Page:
Retail sector hits back at minister’s claim stores not up to scratch
The retail sector hit back last night at a government minister’s claim that they failed to provide good value.
The Chamber of Commerce also questioned why the Government had gone into partnership with a US-based firm to ship foreign-bought goods to the island – and insisted the move would hurt Bermudian importers and retailers.
One island-based importer said the Government’s decision was “disheartening”.
He also questioned why the contract had not been put out to tender so Bermudian firms could have competed.
They were speaking after Wayne Furbert, the Cabinet Office minister, claimed last Friday that online shopping at overseas stores was better value for money and offered a wider choice.
Mr Furbert defended the Government’s decision to back a link-up between the Bermuda Post Office and a US-based company to bring in goods bought overseas.
He admitted that the Government had failed to approach island-based importers before it sealed a deal with US-based MyUS.
Mr Furbert added that shopping patterns had changed and the bulk of Bermudians made significant numbers of purchases online.
The Chamber of Commerce said Mr Furbert’s remarks were “disappointing”.
A spokeswoman added: “Minister Wayne Furbert seems to have taken the ‘if you can’t beat them, join them’ attitude with his ‘every Bermudian is doing it’ comment.
“However, in doing this, Minister Wayne Furbert and his colleagues become part of the problem in a struggling Bermudian economy.
“Instead of using their powers to even the tax playing field between local retailers and those who use courier companies, they choose not to.”
She said: “Instead of incentivising and using their ability to change the outdated upfront duty tax structure that makes it virtually impossible for retailers to be competitive, they instead choose to continue using retailers as a primary revenue raiser.
“Instead of finding ways to reduce taxes and red tape so that local business is in a better position to compete, they jump on the courier service bandwagon under the guise of modernising and efficiency, but really what they are doing is taking a piece of the online pie.”
The spokeswoman said it was not the Government’s role to take tax dollars from the private sector then use the cash to compete against it.
She said: “The Government’s job is to provide a fertile, competitive, and productive environment for businesses to operate in.
“If politicians feel the retail environment should be improved, it is their job to liaise with those operating in retail to fix those taxes, rules or regulations that make the environment uncompetitive.”
She added: “This would lead to a much more powerful social and economic impact on Bermuda, which as we all know is very much needed.”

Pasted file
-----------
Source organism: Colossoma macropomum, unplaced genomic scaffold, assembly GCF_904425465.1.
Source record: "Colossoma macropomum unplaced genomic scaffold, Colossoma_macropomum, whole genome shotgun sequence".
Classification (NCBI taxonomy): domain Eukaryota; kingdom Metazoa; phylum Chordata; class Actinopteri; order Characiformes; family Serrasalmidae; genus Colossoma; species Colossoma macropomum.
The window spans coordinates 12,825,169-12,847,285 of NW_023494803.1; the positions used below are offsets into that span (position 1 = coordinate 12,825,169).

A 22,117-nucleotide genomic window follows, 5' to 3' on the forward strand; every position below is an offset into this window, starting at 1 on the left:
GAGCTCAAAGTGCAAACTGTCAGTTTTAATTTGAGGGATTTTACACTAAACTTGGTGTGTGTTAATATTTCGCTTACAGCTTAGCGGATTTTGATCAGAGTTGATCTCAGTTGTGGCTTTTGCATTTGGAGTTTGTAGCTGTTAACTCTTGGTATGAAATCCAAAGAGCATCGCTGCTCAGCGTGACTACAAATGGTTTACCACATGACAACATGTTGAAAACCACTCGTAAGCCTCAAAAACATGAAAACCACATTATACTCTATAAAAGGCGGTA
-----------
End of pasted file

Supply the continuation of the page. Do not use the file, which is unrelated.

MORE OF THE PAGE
The spokeswoman admitted that times had changed and online shopping had seen massive growth, which had hit traditional stores around the world.
But she said: “In a small economy such as Bermuda, the effects of this are even greater.
“The real benefit of shopping local is that it is convenient and these businesses are run by Bermudians who employ Bermudians, who are patronised for the most part by Bermudians, who put Bermudian dollars back into the Bermudian economy.”
She added: “Mr Furbert and his colleagues might want to refocus on the 3,500-plus people who work in the retail industry – their future unemployment will be a heavy cost that they will have to bear.”
The spokeswoman said Bermuda still had “a vibrant retail community”, which carried a wide range, gave good customer service and a quality online experience.
Kenny Thomson, the president of importers Mailboxes Unlimited, also questioned the decision to team up with MyUS.
Mr Thomson said: “It is disheartening that a request for proposal wasn’t issued so that Bermudian businesses could compete for the contract.
“Mailboxes operates a fulfilment centre which could have provided these services for the Bermuda Post Office to the benefit of both entities.”
Mr Thomson added that his firm had a warehouse in New Jersey he administered along with his other Bermuda-based management team.
But he said: “On the contrary, MyUS is a for-profit, non-Bermudian enterprise which will add a steep mark-up for the services it provides to the BPO … meaning more cash leaving Bermuda’s economy with the Bermuda Government’s signature on the cheque.”
Kevin Smith, the managing director of courier firm IBC said he would welcome the chance to work the Government – but that he wanted to know what benefit would the public get from a private sector partner.
Mr Smith said: “Government should not be competing with private business right now.
“Local companies have had a tough last 18 months and I fear this may be the final bullet for some.
He asked: “How many local businesses will suffer and how many jobs will be lost resulting from this initiative?”